Greenbelt Interfaith News
    Washington Feature

    January 1998

    How I Spent My Summer Vacation
    A Zoroastrian Looks Back on His Priesthood Training
    By Heather Elizabeth Peterson
    Greenbelt Interfaith News

    When Firoze Rao was a fifteen-year-old living in India, his parents asked him an important question: Did he want to go to the United Kingdom for the summer? or did he want to go to the fire temple and become a priest?

    Mr. Rao chose to go to the fire temple. Nor was his experience unusual: some of his friends and cousins had faced the same question, and at the same age. As a Zoroastrian, he knew that his only chance to become a mobed (priest) would occur before puberty; if he decided later that he wanted to be a mobed, he would not be allowed to undergo the training.

    Not all Zoroastrian boys face this dilemma. The title of mobed is a hereditary one, handed down from father to son; one generation can be skipped, but if two generations are skipped, the chain is broken. Mr. Rao's father was a mobed, and for this reason, Mr. Rao says now, "there was absolutely no pressure on me. It was always in the back of my mind while I was growing up, though – whether this was something I wanted to do.

    "My father said prayers at home," he adds. "It was quite a treat being able to watch him. I think it made me decide to become a mobed as well. . . . I became a mobed knowing from day one that I wouldn't pursue it as a profession. I wanted to get an understanding of the religion. It was like learning Basic at school – not everyone goes on to do computer programming."

    Few mobeds, in fact, go on to become full-time priests; most, like Mr. Rao and his father, take up other work. "Three to five generations ago, mobeds were looked up to in society and they were able to earn a living," Mr. Rao says. "Today, economic realities prevent most of them from becoming full-time priests."


    Midnight – it was time to get up. Mr. Rao rose from his bed, said the special prayers that he recited when changing his clothes, and put on his day clothes. He owned three sets of clothes, one for sleeping, one for daytime, and one for trips to the toilet. Having finished changing, he walked out of the building where he and the other boys slept who were training to become mobeds; their sleeping area was located within a walled compound but outside of the fire temple itself. As he headed toward the temple, Mr. Rao walked past the building with the washroom, which he entered every day in order to bathe thoroughly – in between bathing, he did not wash himself, for it was expected that he would not undertake any activity that might destroy his purification.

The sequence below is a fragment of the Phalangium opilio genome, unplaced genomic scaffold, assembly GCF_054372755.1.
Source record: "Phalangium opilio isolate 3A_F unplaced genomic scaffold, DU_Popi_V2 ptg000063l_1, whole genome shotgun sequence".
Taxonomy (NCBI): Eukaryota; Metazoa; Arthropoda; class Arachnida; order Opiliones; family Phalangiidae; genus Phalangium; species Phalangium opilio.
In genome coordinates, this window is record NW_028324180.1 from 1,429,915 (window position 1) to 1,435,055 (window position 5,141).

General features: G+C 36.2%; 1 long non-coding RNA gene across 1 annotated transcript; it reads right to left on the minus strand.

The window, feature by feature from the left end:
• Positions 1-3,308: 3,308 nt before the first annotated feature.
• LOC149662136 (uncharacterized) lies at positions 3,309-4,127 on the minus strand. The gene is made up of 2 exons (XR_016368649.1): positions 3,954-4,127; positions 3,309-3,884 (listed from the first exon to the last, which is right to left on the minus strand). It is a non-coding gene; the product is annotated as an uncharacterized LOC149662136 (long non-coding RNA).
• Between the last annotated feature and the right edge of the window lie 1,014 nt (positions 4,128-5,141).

Mr. Rao then walked up the flight of stairs to the temple. The temple – Banaji Atash Behram in Bombay – was in fact a cathedral by Zoroastrian standards: it was one of only eight Atash Behrams in the world. Mr. Rao entered the temple, passed through a public worship area, and stepped into an inner room. Within this room, in yet another room, was the inner sanctum that could only be entered by the priest who tended the sacred fire. (Zoroastrians – members of an ancient, monotheistic faith – center their devotions on fire in the same manner that Christians venerate crosses or icons.)

    Mr. Rao could see the priest tending the fire – windows were set in the walls of the inner sanctum. Together they recited the prayers: Mr. Rao, the other boys, the priest tending the fire, and the priest who tended the grounds. After about an hour, the boys walked back to their sleeping area. Mr. Rao said the prayers necessary for changing his clothes, put his sleeping clothes back on, and returned to bed. He would rise again at dawn to repeat this ritual, which he performed five Times a day.